NASHVILLE, Tenn. — Children vanish, and tragically, sometimes they're never found. The hope is that's not the case with Summer Wells - the missing 5-year-old out of northeast Tennessee.
It's true, and the search effort has been scaled back after crews have found no trace of the child. But, no one is giving up, and authorities continue to investigate the cause behind the scenes, especially when foul play may be involved.
Unfortunately, sometimes missing children are never found. Take the high-profile case of Joe Clyde Daniels, for example. His father was convicted of murder, but the boy's remains were never found.
The question many ask: What's the fate of Summer Wells.
It's been more than a month since the 5-year-old was reported missing from her home in Hawkins County, Tennessee. That is a long time for a missing child.
"The longer you go, the less likely you will have a successful recovery. About 1% of children survive longer than 24 hours. We hope that Summer Wells will be that one-percenter. She's going to be a one-percenter," said Margie Quinn.
She headed up the state's Amber Alert program for eleven years before leaving the Tennessee Bureau of Investigation and is an expert in human trafficking.
She's not involved in the Wells investigation. But she's followed it and knows abduction is a strong possibility, but not likely for human trafficking.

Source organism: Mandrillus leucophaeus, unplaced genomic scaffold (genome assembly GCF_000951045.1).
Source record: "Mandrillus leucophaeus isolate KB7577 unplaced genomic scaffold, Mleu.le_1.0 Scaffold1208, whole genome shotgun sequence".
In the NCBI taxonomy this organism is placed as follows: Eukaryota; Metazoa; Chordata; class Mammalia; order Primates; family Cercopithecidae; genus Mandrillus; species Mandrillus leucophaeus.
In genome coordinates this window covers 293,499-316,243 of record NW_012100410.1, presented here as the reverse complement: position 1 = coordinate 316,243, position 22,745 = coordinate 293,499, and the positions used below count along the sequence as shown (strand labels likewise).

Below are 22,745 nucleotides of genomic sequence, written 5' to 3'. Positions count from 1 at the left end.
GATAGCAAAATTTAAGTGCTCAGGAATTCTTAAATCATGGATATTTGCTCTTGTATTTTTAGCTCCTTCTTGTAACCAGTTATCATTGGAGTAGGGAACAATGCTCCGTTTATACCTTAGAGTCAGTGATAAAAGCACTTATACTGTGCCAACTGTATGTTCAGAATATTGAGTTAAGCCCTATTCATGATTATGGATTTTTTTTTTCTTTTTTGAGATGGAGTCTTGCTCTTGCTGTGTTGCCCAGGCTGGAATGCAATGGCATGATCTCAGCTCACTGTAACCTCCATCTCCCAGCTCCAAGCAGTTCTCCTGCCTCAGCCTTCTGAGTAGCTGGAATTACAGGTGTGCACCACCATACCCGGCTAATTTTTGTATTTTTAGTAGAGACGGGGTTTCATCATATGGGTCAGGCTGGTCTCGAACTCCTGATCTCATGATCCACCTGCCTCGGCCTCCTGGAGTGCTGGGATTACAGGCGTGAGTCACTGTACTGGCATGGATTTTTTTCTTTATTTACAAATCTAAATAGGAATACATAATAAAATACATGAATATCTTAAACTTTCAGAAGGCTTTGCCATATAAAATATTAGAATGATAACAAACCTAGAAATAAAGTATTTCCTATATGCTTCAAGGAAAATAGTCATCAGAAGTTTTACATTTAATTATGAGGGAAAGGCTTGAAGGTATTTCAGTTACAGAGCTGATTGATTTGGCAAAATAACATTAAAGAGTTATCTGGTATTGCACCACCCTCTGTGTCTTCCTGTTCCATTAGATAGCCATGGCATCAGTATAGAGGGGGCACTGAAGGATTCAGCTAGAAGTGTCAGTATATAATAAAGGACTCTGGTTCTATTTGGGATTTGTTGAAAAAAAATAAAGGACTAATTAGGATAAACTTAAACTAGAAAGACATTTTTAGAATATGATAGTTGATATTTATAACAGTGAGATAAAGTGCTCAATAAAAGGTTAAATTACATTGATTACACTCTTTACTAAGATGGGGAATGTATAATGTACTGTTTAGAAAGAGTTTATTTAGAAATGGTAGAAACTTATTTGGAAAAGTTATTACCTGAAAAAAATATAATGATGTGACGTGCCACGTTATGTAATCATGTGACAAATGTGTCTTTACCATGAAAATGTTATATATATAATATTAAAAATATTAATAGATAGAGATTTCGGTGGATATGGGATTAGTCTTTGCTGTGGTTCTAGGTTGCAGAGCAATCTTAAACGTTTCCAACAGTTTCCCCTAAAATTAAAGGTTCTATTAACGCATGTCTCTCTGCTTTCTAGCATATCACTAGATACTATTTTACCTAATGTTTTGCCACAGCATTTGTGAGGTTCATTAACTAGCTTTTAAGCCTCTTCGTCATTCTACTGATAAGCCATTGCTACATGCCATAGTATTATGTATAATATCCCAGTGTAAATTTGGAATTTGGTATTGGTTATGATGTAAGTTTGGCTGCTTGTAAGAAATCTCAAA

"That's always the public's first thought that they've been abducted and trafficked. People who traffic are not going to abduct them. It brings too much attention."
The Summer Wells case has been highly publicized. If she were to show up on an internet site suddenly, people would know. She's not there.
So, what are the TBI and FBI currently doing?
"In any case like that where they've had like nine-hundred leads, you've got to look at every possible angle," said Jeremy Lofquest.
He is a TBI Special Agent in Charge working on abductions and human trafficking.
Sources have told WTVF it now appears unlikely Wells just wandered off, or bloodhounds certainly would have found some sign of her in the nearby woods.
So, the focus shifts more to foul play. Agent Lofquest is not directly involved with the Wells case but says it is handled like other similar missing child cases.
"You look at all the relationships, and all the circumstances from what you think is the beginning and follow the timeline."
That includes questioning parents, siblings, relatives, everyone close to the child, and those who live nearby.
"Neighbors are going to be interviewed, sex offenders in the area will be interviewed. Anybody with likelihood to commit this type of crime," said Quinn.
To date, that's all been done. And still, after more than a month of searching, questioning, and hundreds of tips sent to the TBI hotline, nothing. No suspects. No trace of Summer Wells.
Again, no one is giving up. But the simple fact is this: Without any credible new leads or a person who knows something coming forward, Summer Wells, like Joe Clyde Daniels - another five-year-old who vanished - may never be found.
Authorities are encouraging anyone with any type of tip, no matter how small, to call 1-800-TBI-FIND.
Nick Beres at WTVF first reported this story.